Heart disease cannot be prevented by folic acid supplements, even though they lower levels of an amino acid which has been linked with heart and circulatory disease, according to a new study.
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While supplements appear to lower levels of homocysteine - an amino acid in the blood previously linked with heart disease - it doesn’t significantly reduce the actual incidence of heart and circulatory events such as heart attacks or stroke.
Ellen Mason, senior cardiac nurse for the British Heart Foundation, which partly funded the study, said: “Folic acid remains a must for women trying to conceive and in their first trimester because it reduces the chance of a neural tube defect such as spina bifida. But this study concludes the supplement does not protect against heart and circulatory disease.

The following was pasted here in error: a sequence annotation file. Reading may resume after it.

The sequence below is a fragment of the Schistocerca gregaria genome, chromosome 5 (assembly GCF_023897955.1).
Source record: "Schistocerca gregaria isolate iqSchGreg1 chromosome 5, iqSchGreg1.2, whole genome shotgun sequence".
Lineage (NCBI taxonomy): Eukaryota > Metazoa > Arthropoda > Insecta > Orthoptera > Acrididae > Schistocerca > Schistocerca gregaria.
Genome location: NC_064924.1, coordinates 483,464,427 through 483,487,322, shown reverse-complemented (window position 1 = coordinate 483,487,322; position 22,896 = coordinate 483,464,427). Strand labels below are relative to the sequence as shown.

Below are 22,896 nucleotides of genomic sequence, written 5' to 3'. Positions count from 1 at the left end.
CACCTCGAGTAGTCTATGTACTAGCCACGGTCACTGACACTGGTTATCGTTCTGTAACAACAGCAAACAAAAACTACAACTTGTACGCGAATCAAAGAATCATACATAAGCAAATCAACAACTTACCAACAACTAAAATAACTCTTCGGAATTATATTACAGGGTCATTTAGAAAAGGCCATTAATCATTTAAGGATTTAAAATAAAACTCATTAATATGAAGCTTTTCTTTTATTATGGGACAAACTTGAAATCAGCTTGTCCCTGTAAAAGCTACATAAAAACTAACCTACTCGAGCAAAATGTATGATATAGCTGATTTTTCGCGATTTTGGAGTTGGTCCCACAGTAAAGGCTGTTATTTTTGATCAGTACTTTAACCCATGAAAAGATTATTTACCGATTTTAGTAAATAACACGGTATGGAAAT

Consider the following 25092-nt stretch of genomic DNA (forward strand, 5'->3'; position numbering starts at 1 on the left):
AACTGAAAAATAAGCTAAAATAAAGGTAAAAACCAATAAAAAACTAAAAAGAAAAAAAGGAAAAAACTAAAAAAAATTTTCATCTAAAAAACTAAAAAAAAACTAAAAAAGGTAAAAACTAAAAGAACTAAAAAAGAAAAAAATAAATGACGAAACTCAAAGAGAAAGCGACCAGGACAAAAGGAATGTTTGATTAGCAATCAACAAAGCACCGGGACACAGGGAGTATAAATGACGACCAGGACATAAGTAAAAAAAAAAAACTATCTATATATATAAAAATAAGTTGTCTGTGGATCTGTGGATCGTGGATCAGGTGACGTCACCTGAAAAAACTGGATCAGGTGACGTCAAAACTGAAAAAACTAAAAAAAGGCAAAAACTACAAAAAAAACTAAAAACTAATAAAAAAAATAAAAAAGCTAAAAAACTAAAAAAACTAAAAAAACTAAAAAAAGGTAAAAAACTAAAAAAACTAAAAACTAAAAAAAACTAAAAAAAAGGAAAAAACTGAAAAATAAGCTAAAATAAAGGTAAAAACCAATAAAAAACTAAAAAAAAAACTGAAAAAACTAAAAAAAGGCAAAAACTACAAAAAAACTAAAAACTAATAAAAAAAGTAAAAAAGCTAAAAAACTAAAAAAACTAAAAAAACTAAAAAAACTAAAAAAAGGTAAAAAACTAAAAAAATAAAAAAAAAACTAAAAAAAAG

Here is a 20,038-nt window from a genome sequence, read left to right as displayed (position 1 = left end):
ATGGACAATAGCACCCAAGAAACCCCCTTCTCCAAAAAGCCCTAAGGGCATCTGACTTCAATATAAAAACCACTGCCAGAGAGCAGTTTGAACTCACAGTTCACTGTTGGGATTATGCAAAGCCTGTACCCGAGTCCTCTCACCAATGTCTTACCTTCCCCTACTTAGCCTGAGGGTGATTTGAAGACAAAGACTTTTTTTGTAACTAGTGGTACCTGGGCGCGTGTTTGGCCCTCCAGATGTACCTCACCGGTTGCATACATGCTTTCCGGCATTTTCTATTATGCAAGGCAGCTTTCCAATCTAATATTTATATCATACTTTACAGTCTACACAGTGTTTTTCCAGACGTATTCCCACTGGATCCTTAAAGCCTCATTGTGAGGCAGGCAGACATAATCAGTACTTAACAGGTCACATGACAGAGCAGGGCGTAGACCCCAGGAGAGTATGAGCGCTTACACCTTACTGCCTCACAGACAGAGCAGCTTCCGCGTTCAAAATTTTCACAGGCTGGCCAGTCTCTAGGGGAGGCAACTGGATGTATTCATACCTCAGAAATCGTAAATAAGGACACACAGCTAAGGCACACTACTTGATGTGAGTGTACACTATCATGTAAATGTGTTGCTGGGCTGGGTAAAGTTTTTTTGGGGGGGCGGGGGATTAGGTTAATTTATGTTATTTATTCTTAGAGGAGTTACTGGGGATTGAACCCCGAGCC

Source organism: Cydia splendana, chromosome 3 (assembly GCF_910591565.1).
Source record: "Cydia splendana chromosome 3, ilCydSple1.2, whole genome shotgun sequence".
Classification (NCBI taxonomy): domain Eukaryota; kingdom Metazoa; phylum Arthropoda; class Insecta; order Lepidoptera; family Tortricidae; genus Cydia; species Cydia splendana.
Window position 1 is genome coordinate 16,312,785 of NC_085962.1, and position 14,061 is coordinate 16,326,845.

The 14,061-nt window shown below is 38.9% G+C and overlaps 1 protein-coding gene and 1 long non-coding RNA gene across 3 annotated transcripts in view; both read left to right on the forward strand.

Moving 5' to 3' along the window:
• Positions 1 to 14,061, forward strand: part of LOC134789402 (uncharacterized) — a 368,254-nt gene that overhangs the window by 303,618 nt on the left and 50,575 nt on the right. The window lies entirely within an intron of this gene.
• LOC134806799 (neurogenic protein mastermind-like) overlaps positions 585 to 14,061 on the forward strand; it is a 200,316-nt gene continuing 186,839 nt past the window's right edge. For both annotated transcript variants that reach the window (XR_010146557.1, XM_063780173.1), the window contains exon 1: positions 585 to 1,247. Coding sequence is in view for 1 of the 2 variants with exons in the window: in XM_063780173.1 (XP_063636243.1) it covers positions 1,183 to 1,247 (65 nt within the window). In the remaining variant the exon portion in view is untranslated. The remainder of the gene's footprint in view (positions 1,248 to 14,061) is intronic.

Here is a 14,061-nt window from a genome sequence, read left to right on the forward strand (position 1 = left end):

“Although folic acid supplements can reduce levels of homocysteine, researchers found this did not translate into a significant reduction in heart and circulatory events such as heart attack or stroke. In fact, it didn’t reduce death rates from any cause.
“Adding folic acid to bread in the US to reduce neural tube defects has not shown a significant reduction in heart attacks, strokes, or deaths from heart and circulatory disease, but it hasn’t caused any adverse increases in these conditions either, which is reassuring for the public.
“People should continue to get vitamins and minerals from a healthy balanced diet unless they’re advised to take supplements by their doctor or registered dietician.”